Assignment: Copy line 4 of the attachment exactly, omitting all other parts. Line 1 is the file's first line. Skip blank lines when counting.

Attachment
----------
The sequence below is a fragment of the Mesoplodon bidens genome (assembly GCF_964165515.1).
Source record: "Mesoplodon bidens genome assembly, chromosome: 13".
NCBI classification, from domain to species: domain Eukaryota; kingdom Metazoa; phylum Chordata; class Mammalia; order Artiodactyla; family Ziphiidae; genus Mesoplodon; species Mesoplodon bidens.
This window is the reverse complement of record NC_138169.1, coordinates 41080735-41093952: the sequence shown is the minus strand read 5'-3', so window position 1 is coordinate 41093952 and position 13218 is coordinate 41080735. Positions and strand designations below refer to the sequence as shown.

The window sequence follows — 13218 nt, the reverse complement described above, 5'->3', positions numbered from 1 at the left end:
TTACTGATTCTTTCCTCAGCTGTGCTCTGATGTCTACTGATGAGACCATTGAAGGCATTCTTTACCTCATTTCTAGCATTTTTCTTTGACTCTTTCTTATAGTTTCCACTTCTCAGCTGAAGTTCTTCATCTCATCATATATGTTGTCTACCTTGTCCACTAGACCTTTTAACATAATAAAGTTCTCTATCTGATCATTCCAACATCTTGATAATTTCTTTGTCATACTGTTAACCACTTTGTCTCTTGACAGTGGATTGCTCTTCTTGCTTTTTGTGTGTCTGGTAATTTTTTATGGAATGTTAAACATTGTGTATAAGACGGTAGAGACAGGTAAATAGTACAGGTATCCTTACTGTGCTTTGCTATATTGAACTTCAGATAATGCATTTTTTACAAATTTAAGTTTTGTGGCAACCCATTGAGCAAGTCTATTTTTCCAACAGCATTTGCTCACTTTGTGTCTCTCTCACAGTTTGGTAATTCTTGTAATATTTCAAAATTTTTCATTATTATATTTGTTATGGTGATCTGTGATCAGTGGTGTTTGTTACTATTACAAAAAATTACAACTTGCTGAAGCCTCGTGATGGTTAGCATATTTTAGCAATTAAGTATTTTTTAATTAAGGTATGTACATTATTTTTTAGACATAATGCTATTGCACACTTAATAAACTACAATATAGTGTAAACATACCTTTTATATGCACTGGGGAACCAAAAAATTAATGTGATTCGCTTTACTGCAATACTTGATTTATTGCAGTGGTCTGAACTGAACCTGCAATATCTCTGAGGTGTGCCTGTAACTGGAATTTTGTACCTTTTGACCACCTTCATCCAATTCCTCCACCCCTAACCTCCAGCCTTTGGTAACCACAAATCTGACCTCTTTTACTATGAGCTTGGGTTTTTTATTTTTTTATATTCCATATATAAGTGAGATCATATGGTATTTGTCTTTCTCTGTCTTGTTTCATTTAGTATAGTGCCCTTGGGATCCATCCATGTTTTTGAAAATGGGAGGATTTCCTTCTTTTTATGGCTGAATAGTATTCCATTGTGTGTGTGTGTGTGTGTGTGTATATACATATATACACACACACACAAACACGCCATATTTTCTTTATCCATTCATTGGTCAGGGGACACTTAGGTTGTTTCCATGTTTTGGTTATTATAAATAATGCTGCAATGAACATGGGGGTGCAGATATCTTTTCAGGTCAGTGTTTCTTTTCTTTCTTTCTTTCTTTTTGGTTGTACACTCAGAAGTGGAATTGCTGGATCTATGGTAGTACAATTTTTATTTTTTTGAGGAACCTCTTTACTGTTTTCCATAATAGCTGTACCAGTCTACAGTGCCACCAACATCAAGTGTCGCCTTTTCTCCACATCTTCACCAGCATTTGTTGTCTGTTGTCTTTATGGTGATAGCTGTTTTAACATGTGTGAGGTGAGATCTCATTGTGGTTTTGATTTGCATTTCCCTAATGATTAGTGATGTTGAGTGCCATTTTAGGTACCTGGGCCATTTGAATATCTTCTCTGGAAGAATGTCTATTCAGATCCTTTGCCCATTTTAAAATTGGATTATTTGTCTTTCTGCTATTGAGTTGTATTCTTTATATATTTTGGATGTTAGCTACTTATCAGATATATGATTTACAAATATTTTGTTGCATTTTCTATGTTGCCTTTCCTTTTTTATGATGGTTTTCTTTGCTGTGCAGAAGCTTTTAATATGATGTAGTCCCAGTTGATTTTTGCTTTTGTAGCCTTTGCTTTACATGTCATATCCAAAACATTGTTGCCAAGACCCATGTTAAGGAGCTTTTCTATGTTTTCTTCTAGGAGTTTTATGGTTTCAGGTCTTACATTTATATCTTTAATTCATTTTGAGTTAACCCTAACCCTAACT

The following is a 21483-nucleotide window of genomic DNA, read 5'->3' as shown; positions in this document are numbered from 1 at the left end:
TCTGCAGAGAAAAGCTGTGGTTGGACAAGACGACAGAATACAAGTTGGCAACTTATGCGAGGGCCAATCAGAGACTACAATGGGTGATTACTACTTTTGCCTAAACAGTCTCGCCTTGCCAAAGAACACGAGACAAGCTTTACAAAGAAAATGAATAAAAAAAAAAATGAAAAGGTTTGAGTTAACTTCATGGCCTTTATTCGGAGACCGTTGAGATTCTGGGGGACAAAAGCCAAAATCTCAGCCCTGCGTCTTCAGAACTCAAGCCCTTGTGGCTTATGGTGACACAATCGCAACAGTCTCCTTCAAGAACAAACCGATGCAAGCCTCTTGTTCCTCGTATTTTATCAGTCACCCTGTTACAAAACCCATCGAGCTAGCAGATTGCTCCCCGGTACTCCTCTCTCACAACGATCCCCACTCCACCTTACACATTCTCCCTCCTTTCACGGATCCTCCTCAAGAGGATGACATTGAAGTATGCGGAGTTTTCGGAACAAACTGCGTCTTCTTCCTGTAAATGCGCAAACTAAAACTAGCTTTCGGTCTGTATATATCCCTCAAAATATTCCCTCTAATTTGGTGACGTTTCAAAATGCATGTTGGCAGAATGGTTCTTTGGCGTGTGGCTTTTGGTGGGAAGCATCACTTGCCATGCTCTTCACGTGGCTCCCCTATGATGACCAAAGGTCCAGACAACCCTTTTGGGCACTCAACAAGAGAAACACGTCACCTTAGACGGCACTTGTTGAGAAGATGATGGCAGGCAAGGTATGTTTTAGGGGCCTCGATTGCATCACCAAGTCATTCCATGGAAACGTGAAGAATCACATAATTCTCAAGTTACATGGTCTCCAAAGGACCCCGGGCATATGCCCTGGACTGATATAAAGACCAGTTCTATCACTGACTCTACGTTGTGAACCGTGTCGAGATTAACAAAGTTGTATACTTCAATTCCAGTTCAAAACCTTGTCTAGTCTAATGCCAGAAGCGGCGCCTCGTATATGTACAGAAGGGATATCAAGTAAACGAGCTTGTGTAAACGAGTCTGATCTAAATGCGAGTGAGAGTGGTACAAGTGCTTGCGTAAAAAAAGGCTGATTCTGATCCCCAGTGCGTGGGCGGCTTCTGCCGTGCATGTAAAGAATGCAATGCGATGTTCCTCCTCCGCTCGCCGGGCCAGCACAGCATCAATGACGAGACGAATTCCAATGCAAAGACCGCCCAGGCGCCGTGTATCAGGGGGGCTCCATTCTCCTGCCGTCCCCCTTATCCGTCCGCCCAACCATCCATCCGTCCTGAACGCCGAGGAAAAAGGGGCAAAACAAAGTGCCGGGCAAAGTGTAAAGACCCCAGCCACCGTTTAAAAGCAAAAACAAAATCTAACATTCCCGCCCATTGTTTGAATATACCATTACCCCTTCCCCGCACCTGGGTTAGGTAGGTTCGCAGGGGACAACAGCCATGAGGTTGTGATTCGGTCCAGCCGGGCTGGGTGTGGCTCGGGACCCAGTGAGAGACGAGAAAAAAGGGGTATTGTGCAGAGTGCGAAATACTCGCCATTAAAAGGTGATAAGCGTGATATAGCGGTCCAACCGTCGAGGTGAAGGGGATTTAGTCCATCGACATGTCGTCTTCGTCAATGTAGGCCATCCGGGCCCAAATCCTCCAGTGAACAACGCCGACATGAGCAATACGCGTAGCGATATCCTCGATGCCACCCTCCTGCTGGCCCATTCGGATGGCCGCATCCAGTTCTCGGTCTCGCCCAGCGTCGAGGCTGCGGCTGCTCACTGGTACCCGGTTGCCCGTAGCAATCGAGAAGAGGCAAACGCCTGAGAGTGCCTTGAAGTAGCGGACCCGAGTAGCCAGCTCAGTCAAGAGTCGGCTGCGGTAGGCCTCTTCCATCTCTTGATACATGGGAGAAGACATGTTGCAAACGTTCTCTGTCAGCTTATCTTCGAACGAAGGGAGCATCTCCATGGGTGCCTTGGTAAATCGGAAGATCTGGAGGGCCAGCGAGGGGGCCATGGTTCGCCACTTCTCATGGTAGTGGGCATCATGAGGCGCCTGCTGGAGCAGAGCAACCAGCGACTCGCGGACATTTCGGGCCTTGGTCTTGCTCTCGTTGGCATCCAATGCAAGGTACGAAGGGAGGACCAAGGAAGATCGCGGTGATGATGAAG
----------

This window is the reverse complement of record NC_138169.1, coordinates 41080735-41093952: the sequence shown is the minus strand read 5'-3', so window position 1 is coordinate 41093952 and position 13218 is coordinate 41080735. Positions and strand designations below refer to the sequence as shown.